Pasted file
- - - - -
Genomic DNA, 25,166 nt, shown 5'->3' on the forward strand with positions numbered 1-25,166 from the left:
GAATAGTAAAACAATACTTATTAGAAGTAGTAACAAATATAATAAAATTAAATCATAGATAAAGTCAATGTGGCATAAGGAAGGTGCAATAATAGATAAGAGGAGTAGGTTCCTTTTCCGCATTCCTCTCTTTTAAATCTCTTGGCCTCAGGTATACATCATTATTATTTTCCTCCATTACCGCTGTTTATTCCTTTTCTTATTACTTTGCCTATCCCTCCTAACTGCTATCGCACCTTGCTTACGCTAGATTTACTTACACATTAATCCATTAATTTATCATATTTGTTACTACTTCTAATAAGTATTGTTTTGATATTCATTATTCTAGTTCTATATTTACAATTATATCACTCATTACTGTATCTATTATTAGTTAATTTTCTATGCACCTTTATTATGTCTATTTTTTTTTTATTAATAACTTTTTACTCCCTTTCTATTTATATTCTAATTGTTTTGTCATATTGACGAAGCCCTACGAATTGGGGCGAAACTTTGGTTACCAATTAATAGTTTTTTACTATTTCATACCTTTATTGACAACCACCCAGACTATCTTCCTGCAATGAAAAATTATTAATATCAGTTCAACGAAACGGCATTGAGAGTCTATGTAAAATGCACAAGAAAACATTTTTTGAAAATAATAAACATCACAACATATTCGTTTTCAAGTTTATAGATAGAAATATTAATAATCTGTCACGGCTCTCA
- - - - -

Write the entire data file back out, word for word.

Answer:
Genomic DNA, 25,166 nt, shown 5'->3' on the forward strand with positions numbered 1-25,166 from the left:
GAATAGTAAAACAATACTTATTAGAAGTAGTAACAAATATAATAAAATTAAATCATAGATAAAGTCAATGTGGCATAAGGAAGGTGCAATAATAGATAAGAGGAGTAGGTTCCTTTTCCGCATTCCTCTCTTTTAAATCTCTTGGCCTCAGGTATACATCATTATTATTTTCCTCCATTACCGCTGTTTATTCCTTTTCTTATTACTTTGCCTATCCCTCCTAACTGCTATCGCACCTTGCTTACGCTAGATTTACTTACACATTAATCCATTAATTTATCATATTTGTTACTACTTCTAATAAGTATTGTTTTGATATTCATTATTCTAGTTCTATATTTACAATTATATCACTCATTACTGTATCTATTATTAGTTAATTTTCTATGCACCTTTATTATGTCTATTTTTTTTTTATTAATAACTTTTTACTCCCTTTCTATTTATATTCTAATTGTTTTGTCATATTGACGAAGCCCTACGAATTGGGGCGAAACTTTGGTTACCAATTAATAGTTTTTTACTATTTCATACCTTTATTGACAACCACCCAGACTATCTTCCTGCAATGAAAAATTATTAATATCAGTTCAACGAAACGGCATTGAGAGTCTATGTAAAATGCACAAGAAAACATTTTTTGAAAATAATAAACATCACAACATATTCGTTTTCAAGTTTATAGATAGAAATATTAATAATCTGTCACGGCTCTCA